What Exactly is a Phase I ESA?

If you are going to buy, sell or refinance a property, you may hear the term Phase I Environmental Site Assessment (ESA). Most people know they need one, but many people aren’t sure what a Phase I ESA is. In fact, a fairly common question once we start talking about Phase I’s is pretty candid – exactly what is a Phase I Environmental Site Assessment?

It’s a good question, because many people at some time in their professional lives may need to get one. But a lot of people don’t exactly know what they are, especially if you’ve never refinanced or purchased a commercial or industrial property. Moreover, the regulations around a Phase I ESA are confusing to someone who’s not an environmental expert. This makes DIY research complicated.

Fortunately, we’ve spent many years reviewing Phase I’s with clients explaining what they are and what kind of protection they offer.

What Rules Must be Followed

The Phase I Environmental Site Assessment is an investigation of the property conducted in accordance with ASTM standards. These standards conform to the All Appropriate Inquiry (AAI) standards. These standards are acceptable to the USEPA for the provision of certain defenses against CERCLA or Superfund liability.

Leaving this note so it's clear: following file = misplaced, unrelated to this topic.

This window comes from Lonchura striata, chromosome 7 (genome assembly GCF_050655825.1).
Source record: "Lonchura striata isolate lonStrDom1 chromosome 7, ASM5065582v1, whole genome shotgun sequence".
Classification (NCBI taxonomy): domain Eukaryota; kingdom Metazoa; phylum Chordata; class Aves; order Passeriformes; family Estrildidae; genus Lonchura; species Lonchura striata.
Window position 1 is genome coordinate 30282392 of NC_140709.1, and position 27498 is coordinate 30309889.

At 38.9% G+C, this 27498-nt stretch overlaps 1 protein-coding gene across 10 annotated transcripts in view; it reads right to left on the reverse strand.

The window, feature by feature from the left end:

The US EPA is the United States Environmental Protection Agency. CERCLA is the Comprehensive Environmental Response, Compensation, and Liability Act, known also as Superfund.

In layman’s terms, a Phase I ESA is an investigation of your property by an environmental engineer. This expert meets certain professional qualifications, and is known as an “environmental professional”. A Phase I ESA is an investigation of the current and past history and uses of the property. What was on the site before? What past usage would have effected the property? Did any usage contaminate the soil or groundwater on the site? What about the current operation? Are any petroleum, hazardous materials or chemicals at the site. In the past, were any contaminants released to the air, soil or groundwater at or near the site?

The investigation determines if there are any conditions that suggest any releases of petroleum or hazardous materials or chemicals at the site, now or in the past. These conditions are collectively known as “REC” or recognized environmental conditions. So actually, a Phase I is meant to identify REC at the property, either at now or which in the past.

To learn more about Phase I Environmental Site Assessments, please following these links.

Why get a Phase I Environmental Site Assessment?
What’s included in a Phase I ESA?
Background & History of Phase I ESAs
Top Three Environmental Issues in Commercial Real Estate